Toad in the hole is a popular pub game in East Sussex, involving throwing brass coins at a lead topped table with a hole in the middle. There’s a country league with three divisions, involving roughly 21 teams based in pubs around the county. There is also a major “International Competition”, run by Lewes Lions Club and held in Lewes every year. Some workplaces regard the game so highly that it is provided for the employees.
The game itself involves throwing four brass coins or “toads” from the same distance as a dart board, to a square toad table, made of wooden legs and with a lead surface. If a toad goes down the hole it scores 2 points, or if it lands on the top it scores 1. If it hits the back of the table, or falls off it is void, so a grand total of 8 points per turn can be scored. Scoring is performed in darts fashion, playing from 31 down. The first competitor throws 2 toads, with their opponent then throwing 3, and from then on they throw all 4, until they reach scores of less than four, wherein only the number of toads equal to the required finishing score may be thrown. Like darts you must finish exactly – scoring more causes you to “bust”.
I found myself playing in an impromptu team game of toad in the hole at the LewesTweetup last night. Unbeknownst to my fellow competitors, on the way over to Lewes I’d ripped the material in the crotch of my trousers. Not deliberately – let’s make that clear. I was rather self conscious of the tear and was desperate not to enlarge it by over stretching throws or repeatedly bending over to pick the bloody toads off the floor. That’s my excuse and I’m sticking to it.
Basically I’m rubbish at the game but that doesn’t account for me managing to bounce a toad off the table and into the kind of oblivion that would defeat seven searching men for nearly half an hour. Three times I suggested to our leading twitterer, Matt Holland, that I just go downstairs to the bar and confess my sin. Each time Matt just shook his head urgently. The stress was palpable. All of us scrabbled about on the floor, employing our phones as temporary torches. Various cracks in the floor boards were declared toad sized, carpets were turned over and people’s pockets rechecked. We found various other long lost objects: an old crayon, a jigsaw piece, a black pawn from a now ruined chess set and, most peculiarly, a tag announcing that the belt to which it had once been attached had been made from used bicycle tyres “collected within walking distance of this shop”.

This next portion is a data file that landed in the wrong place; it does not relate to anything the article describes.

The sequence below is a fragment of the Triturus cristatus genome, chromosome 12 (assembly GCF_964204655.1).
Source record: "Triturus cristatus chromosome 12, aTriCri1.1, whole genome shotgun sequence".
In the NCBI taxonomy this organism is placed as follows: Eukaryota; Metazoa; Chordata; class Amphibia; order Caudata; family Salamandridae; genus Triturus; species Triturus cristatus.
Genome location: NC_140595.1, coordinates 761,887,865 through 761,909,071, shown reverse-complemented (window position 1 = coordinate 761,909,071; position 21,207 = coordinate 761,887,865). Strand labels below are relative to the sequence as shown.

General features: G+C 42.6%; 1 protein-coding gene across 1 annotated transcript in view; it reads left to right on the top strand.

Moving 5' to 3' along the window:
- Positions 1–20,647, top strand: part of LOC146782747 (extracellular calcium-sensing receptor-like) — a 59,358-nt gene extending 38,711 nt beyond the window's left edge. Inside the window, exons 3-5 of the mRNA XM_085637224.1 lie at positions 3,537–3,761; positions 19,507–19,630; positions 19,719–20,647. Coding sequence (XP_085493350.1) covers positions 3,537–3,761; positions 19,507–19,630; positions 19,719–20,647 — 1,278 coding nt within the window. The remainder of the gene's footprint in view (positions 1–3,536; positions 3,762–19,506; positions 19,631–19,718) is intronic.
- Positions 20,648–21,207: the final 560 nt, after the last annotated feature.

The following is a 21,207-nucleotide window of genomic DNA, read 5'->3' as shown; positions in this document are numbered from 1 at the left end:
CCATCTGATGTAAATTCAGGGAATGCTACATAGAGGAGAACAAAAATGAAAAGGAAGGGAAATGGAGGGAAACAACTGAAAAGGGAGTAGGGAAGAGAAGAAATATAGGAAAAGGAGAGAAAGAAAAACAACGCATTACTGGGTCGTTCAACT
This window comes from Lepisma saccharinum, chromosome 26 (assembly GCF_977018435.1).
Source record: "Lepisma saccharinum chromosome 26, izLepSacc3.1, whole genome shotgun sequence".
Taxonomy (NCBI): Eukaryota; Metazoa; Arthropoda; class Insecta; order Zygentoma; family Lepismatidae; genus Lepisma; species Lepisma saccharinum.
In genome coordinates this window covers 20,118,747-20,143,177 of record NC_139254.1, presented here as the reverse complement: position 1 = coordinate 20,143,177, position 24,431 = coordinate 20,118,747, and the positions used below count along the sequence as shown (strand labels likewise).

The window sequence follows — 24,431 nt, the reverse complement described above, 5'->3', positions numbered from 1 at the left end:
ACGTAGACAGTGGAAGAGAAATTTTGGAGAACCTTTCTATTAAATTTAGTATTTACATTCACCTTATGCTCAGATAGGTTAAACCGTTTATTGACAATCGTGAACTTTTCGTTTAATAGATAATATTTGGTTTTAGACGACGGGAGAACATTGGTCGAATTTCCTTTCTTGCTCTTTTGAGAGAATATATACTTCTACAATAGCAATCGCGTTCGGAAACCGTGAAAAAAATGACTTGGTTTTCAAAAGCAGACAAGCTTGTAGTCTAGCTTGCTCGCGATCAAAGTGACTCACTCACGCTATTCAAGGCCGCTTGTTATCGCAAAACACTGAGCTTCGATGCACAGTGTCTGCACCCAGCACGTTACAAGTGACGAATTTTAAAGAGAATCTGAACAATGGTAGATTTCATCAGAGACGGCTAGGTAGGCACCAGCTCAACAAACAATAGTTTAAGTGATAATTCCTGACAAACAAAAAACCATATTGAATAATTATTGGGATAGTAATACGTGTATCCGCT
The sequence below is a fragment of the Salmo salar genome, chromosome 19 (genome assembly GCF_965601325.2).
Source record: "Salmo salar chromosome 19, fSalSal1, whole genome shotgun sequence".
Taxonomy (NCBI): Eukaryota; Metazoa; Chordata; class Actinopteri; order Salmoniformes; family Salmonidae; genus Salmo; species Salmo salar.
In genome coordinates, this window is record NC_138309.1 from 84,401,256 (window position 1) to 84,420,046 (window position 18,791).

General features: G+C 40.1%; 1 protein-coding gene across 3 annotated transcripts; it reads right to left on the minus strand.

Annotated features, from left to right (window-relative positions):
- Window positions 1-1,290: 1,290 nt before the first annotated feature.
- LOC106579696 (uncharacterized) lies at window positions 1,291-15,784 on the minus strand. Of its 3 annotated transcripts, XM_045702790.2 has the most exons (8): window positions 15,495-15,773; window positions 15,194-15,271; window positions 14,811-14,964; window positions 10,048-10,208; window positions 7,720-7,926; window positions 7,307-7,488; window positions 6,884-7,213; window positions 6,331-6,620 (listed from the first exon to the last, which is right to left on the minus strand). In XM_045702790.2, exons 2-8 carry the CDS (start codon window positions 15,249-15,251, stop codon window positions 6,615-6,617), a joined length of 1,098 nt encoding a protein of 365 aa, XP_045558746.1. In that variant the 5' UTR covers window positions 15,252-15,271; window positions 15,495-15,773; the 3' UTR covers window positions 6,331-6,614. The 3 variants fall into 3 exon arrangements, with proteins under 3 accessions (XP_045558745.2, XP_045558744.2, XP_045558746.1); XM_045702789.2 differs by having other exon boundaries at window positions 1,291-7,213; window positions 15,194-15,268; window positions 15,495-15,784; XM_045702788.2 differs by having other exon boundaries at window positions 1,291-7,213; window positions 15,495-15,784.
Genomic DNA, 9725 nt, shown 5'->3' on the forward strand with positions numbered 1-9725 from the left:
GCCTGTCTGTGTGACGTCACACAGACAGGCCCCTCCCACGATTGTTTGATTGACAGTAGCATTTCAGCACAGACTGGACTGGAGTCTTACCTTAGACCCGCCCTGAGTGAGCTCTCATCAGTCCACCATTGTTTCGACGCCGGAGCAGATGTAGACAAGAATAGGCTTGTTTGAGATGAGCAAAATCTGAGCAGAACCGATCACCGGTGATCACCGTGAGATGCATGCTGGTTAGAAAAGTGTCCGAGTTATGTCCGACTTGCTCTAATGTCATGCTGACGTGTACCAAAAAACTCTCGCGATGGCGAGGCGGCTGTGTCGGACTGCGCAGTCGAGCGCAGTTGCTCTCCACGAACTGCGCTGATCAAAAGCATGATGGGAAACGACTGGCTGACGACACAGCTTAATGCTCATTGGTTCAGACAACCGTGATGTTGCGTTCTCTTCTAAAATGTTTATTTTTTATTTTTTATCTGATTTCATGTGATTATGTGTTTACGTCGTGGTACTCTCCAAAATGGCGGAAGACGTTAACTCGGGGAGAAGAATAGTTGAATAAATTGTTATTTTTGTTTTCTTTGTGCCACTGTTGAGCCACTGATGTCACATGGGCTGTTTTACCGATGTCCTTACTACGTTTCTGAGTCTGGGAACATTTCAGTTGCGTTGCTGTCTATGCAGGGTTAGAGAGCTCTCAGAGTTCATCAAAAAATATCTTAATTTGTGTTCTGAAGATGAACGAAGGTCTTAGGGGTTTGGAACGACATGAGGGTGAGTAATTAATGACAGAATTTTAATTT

Eventually the toad was located by the eagle eyed Richard Wiles, who has generously allowed me to reproduce his photographs of the toad table in this post. It had wandered farther than any of us imagined possible – approximately four times further than the distance I had originally thrown it. As the game was completed, there could never have been such keen attention paid to the destinies of toads!